"It is not flyfishing if you are not looking for
answers to questions," wrote Norman Maclean, but
I'm not sure I agree. I think the questions and
(occasionally) the answers come without the flyfisher
looking. We are granted epiphanies inadvertently
while enjoying that most elusive commodity, solitude.
I recently delved into the psyche of fiction's most
famous fisherman, though my quest was for striped bass,
not literary insights.
I was fishing the mouth of the river on an incoming
tide, and hadn't been long out when I hooked a large
striper, the largest I ever hooked. When he felt the
hook he ran straight out to sea. I did the only thing
I could; palmed the reel and hung on. Finally he stopped.
I tried to regain line, but the fish would not budge.
The pressure I exerted made him run again, but,
fortunately, this run was toward and parallel to
the shore. I half-ran half-stumbled toward him,
regaining line as I went. I could see his dorsal
and tail fins protruding from the water. This was
a very big fish.
Then, like a bad relationship, the tension that
bound us together was gone. Further elaboration
is unnecessary; an angler knows how I felt, a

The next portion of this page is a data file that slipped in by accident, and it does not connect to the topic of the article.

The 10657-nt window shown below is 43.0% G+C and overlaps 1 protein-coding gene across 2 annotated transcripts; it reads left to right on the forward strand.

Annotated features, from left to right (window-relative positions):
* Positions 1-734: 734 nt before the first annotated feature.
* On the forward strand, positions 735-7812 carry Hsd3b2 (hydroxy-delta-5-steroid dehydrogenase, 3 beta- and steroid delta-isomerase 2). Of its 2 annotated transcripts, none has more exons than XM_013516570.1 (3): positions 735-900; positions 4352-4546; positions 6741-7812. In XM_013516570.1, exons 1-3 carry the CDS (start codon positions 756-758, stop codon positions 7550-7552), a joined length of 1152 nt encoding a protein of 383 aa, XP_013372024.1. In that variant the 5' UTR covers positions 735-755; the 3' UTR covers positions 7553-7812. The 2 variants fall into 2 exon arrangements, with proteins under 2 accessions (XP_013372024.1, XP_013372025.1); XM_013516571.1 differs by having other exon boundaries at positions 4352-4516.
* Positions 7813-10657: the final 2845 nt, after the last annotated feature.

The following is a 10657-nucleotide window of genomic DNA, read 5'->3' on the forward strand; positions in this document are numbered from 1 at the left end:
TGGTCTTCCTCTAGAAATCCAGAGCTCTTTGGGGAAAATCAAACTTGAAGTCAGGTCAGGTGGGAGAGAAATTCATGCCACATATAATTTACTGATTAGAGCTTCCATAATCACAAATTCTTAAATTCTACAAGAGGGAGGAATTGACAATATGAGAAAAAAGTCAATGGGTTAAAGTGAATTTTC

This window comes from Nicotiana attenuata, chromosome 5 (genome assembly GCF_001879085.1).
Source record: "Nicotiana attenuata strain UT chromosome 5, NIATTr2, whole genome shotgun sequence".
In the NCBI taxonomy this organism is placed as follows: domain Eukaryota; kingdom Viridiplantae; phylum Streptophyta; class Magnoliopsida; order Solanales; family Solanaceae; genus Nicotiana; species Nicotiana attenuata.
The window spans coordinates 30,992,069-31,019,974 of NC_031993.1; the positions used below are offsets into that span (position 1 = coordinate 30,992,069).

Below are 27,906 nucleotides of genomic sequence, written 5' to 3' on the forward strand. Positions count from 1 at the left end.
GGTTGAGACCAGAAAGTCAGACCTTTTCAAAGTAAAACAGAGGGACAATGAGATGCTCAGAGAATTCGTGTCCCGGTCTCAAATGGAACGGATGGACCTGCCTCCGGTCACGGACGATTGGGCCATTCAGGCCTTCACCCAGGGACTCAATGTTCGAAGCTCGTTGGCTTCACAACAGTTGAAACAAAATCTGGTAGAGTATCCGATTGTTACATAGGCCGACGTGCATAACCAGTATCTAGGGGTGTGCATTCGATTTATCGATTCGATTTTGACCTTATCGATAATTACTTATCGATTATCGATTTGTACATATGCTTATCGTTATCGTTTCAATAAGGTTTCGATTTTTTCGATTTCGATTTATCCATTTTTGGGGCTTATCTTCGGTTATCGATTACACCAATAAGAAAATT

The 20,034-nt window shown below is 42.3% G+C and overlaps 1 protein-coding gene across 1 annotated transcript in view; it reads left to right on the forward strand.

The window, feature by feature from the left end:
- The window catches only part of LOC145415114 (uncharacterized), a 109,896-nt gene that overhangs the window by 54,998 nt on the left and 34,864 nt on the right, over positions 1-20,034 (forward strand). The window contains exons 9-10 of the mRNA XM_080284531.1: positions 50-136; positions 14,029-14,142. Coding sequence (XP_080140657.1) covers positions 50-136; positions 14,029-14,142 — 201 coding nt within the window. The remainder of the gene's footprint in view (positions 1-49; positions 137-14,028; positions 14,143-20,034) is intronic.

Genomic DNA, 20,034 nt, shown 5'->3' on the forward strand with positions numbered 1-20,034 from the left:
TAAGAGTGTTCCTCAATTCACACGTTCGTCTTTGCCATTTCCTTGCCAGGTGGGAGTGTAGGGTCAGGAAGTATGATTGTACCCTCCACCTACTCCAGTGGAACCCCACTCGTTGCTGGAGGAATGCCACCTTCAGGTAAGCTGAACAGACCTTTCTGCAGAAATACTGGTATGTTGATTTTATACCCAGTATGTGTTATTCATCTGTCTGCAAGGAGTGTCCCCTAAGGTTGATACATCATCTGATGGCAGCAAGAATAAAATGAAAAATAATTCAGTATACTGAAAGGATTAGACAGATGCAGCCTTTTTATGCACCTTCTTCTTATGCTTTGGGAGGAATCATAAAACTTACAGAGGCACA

non-angler never will. And suddenly I began to
Flyfishing literature is replete with descriptions
of the one that got away. "We forget most of the
disagreeable or unpleasant incidents attending our
sport, but we never forget the big fish we have lost,"
wrote the father of American flyfishing, Theodore
Gordon, 92 years ago. Novelist Thomas McGuane is a
bit more erudite: "It [the lost fish] joined that
throng of shadows, touched and unseen, that haunt
the angler--fish felt and lost, big ones that got
away that are the subject of levity to nonanglers
but of a deeper emotion to the angler himself."
Norman Maclean explains it best: "No one can tell
what a spot of time is until suddenly the whole
world is a fish and that fish is gone. I shall
remember that son of a bitch forever!"
Now compare these to Ahab's description of Moby Dick:
"It was that accursed white whale that razeed me.
I'll ten times girdle the unmeasured globe; yea
and dive straight through it, but I'll slay him yet!"
Nomenclature aside, are his exhortations so different?
Ahab is obsessed with the one that got away.
Why are we haunted by lost fish? Primitive hunters,
according to Joseph Campbell, believed that you only
captured game you were worthy of capturing, and this
primal belief still resonates in we sportsmen. Every
lost fish swims away with a piece of our worthiness,
just as Moby Dick swam away with Ahab's leg--the
larger the fish, the larger the piece.
So forget about good v. evil, or reach v. gasp, or any
of those other theories so solemnly expounded by your
high school lit teacher; Ahab is an angler who is pursuing
the big one that got away.
Given the same opportunity, every fisherman I know
would do exactly the same.
Dave Micus lives in Ipswich, Massachusetts. He is an
avid striped bass fly fisherman, writer and instructor.
He writes a fly fishing column for the Port City Planet
newspaper of Newburyport, MA (home of Plum Island and Joppa Flats)
and teaches a fly fishing course at Boston University.